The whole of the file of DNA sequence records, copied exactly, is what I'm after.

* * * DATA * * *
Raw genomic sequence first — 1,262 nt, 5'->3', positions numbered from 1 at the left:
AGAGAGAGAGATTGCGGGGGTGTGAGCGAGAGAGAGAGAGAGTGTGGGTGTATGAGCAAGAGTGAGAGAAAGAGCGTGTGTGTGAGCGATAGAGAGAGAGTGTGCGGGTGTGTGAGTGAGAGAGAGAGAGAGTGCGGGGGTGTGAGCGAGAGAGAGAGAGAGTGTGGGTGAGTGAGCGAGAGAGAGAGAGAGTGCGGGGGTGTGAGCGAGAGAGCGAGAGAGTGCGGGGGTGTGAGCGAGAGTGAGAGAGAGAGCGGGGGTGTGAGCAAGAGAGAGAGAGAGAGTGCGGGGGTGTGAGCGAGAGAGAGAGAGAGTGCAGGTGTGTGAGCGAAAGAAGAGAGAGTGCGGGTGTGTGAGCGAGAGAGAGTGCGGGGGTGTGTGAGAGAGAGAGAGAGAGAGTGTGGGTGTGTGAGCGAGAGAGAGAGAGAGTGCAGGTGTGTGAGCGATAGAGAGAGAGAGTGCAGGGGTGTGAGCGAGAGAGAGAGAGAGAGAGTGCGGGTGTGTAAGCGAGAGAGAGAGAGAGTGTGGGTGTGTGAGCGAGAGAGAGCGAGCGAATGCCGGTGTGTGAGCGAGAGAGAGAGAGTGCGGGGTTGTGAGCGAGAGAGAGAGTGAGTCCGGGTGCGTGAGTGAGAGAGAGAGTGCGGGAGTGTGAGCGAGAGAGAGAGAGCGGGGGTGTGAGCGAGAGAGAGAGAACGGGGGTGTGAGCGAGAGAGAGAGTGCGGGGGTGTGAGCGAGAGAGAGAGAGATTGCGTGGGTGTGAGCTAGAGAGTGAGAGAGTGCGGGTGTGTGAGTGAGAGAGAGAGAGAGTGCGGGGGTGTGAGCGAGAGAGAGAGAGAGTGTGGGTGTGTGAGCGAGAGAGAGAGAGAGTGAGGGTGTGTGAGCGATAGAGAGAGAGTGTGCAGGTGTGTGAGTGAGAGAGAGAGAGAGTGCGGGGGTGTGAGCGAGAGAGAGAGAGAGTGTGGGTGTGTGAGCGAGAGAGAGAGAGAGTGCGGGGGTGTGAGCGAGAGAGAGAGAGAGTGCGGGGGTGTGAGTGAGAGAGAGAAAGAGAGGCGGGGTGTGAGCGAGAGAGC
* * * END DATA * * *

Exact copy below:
Raw genomic sequence first — 1,262 nt, 5'->3', positions numbered from 1 at the left:
AGAGAGAGAGATTGCGGGGGTGTGAGCGAGAGAGAGAGAGAGTGTGGGTGTATGAGCAAGAGTGAGAGAAAGAGCGTGTGTGTGAGCGATAGAGAGAGAGTGTGCGGGTGTGTGAGTGAGAGAGAGAGAGAGTGCGGGGGTGTGAGCGAGAGAGAGAGAGAGTGTGGGTGAGTGAGCGAGAGAGAGAGAGAGTGCGGGGGTGTGAGCGAGAGAGCGAGAGAGTGCGGGGGTGTGAGCGAGAGTGAGAGAGAGAGCGGGGGTGTGAGCAAGAGAGAGAGAGAGAGTGCGGGGGTGTGAGCGAGAGAGAGAGAGAGTGCAGGTGTGTGAGCGAAAGAAGAGAGAGTGCGGGTGTGTGAGCGAGAGAGAGTGCGGGGGTGTGTGAGAGAGAGAGAGAGAGAGTGTGGGTGTGTGAGCGAGAGAGAGAGAGAGTGCAGGTGTGTGAGCGATAGAGAGAGAGAGTGCAGGGGTGTGAGCGAGAGAGAGAGAGAGAGAGTGCGGGTGTGTAAGCGAGAGAGAGAGAGAGTGTGGGTGTGTGAGCGAGAGAGAGCGAGCGAATGCCGGTGTGTGAGCGAGAGAGAGAGAGTGCGGGGTTGTGAGCGAGAGAGAGAGTGAGTCCGGGTGCGTGAGTGAGAGAGAGAGTGCGGGAGTGTGAGCGAGAGAGAGAGAGCGGGGGTGTGAGCGAGAGAGAGAGAACGGGGGTGTGAGCGAGAGAGAGAGTGCGGGGGTGTGAGCGAGAGAGAGAGAGATTGCGTGGGTGTGAGCTAGAGAGTGAGAGAGTGCGGGTGTGTGAGTGAGAGAGAGAGAGAGTGCGGGGGTGTGAGCGAGAGAGAGAGAGAGTGTGGGTGTGTGAGCGAGAGAGAGAGAGAGTGAGGGTGTGTGAGCGATAGAGAGAGAGTGTGCAGGTGTGTGAGTGAGAGAGAGAGAGAGTGCGGGGGTGTGAGCGAGAGAGAGAGAGAGTGTGGGTGTGTGAGCGAGAGAGAGAGAGAGTGCGGGGGTGTGAGCGAGAGAGAGAGAGAGTGCGGGGGTGTGAGTGAGAGAGAGAAAGAGAGGCGGGGTGTGAGCGAGAGAGC